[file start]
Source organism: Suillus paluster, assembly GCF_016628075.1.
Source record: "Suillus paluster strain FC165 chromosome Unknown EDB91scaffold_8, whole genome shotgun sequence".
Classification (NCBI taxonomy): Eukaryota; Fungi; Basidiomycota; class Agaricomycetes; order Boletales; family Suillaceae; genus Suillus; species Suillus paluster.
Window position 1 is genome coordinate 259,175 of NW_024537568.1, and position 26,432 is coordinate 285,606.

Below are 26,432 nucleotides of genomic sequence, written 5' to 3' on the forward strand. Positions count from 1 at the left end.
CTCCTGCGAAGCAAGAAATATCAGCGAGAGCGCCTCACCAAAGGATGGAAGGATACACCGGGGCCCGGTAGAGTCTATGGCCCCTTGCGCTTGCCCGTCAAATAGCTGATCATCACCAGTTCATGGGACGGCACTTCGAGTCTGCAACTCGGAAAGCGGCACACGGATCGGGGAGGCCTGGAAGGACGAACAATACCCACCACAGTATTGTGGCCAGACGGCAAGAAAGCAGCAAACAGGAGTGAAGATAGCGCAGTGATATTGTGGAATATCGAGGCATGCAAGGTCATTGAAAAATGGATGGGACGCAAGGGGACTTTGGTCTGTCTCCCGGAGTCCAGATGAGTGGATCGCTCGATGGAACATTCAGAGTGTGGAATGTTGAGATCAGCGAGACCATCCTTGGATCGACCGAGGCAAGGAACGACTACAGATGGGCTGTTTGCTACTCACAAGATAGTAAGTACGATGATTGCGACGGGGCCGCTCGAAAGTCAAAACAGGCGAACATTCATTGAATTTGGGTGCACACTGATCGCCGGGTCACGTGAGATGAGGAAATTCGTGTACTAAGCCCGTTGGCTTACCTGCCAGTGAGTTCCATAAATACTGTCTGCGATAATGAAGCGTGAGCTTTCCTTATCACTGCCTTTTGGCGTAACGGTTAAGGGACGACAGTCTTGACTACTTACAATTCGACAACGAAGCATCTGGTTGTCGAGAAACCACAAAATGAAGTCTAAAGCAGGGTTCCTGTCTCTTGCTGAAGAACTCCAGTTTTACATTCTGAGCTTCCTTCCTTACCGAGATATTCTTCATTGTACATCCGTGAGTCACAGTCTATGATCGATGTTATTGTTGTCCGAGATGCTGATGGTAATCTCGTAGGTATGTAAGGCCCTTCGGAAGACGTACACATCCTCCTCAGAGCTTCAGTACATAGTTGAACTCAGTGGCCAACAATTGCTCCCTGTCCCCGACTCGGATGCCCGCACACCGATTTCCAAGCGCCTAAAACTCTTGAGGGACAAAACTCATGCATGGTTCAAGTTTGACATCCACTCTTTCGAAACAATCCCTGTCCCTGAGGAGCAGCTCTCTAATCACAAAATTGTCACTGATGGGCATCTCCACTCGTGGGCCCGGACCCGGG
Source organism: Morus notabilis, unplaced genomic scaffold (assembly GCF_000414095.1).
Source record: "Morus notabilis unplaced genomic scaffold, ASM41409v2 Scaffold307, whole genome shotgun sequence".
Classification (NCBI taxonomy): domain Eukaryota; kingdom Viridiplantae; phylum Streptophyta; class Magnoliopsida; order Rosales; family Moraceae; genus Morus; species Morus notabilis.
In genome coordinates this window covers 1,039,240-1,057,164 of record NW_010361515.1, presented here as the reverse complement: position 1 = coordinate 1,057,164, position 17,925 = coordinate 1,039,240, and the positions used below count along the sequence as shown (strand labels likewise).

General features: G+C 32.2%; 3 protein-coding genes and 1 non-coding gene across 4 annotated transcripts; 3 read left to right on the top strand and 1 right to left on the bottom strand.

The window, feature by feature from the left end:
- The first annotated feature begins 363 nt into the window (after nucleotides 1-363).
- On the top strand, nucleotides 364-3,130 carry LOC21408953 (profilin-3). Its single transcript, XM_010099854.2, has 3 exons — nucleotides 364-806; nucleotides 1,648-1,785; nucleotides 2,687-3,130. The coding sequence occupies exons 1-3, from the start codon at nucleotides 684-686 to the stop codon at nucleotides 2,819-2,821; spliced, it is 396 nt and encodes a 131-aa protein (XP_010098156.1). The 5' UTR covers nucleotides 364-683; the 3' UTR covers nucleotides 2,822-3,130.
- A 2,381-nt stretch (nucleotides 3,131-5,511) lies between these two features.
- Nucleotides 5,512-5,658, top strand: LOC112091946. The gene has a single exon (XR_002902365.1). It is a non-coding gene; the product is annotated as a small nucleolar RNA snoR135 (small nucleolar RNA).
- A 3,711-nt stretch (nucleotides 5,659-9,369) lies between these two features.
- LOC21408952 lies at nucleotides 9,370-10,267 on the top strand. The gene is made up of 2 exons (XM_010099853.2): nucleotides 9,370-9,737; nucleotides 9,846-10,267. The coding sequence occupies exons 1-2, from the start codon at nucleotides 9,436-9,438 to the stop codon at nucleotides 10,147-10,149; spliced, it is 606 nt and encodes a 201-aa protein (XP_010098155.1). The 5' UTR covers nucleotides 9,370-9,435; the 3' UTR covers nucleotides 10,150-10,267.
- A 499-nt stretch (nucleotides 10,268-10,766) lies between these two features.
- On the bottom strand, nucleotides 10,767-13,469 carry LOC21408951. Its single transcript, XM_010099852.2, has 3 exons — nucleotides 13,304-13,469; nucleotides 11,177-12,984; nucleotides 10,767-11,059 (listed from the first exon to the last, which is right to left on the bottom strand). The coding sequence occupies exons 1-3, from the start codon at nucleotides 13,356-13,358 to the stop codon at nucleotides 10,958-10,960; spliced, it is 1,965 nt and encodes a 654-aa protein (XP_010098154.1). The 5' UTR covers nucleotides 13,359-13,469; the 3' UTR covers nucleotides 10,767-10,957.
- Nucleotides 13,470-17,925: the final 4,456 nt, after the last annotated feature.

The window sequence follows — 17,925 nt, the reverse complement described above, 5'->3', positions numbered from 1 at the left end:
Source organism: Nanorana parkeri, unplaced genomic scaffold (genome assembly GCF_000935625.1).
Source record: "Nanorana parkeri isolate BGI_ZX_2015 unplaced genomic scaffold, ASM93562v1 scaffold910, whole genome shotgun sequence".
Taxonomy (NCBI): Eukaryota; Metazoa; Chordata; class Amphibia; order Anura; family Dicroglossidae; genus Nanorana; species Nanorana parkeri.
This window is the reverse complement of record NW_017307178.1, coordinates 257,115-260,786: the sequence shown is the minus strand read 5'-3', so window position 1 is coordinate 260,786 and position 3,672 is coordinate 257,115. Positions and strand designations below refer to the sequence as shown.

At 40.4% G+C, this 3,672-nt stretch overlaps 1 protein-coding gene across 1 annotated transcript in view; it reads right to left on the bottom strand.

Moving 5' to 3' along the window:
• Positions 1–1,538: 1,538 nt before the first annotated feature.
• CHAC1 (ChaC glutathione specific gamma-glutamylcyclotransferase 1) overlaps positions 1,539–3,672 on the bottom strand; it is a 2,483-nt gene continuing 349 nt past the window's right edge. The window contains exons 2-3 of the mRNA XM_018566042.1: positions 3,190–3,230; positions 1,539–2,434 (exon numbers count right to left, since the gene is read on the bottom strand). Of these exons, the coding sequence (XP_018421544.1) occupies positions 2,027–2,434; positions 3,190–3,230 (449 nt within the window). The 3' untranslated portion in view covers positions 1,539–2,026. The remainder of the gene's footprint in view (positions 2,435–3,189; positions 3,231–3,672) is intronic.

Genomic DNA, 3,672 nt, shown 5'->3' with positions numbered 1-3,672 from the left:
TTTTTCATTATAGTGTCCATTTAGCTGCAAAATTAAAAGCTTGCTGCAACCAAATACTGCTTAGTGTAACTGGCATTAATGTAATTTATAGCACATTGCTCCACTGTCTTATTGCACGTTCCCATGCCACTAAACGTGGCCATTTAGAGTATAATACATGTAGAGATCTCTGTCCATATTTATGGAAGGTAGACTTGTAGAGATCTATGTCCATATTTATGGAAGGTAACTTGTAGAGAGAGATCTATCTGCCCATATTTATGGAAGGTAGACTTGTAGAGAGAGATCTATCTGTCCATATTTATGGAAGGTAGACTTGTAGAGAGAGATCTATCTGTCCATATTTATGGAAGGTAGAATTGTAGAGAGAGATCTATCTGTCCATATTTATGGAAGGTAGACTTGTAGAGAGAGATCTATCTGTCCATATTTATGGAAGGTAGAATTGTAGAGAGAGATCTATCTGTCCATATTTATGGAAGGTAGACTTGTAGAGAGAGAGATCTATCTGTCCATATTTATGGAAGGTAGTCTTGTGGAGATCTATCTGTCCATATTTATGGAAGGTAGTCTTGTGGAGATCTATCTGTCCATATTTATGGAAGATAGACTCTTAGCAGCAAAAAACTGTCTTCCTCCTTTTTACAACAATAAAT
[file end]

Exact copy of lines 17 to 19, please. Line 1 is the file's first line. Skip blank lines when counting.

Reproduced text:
- A 3,711-nt stretch (nucleotides 5,659-9,369) lies between these two features.
- LOC21408952 lies at nucleotides 9,370-10,267 on the top strand. The gene is made up of 2 exons (XM_010099853.2): nucleotides 9,370-9,737; nucleotides 9,846-10,267. The coding sequence occupies exons 1-2, from the start codon at nucleotides 9,436-9,438 to the stop codon at nucleotides 10,147-10,149; spliced, it is 606 nt and encodes a 201-aa protein (XP_010098155.1). The 5' UTR covers nucleotides 9,370-9,435; the 3' UTR covers nucleotides 10,150-10,267.
- A 499-nt stretch (nucleotides 10,268-10,766) lies between these two features.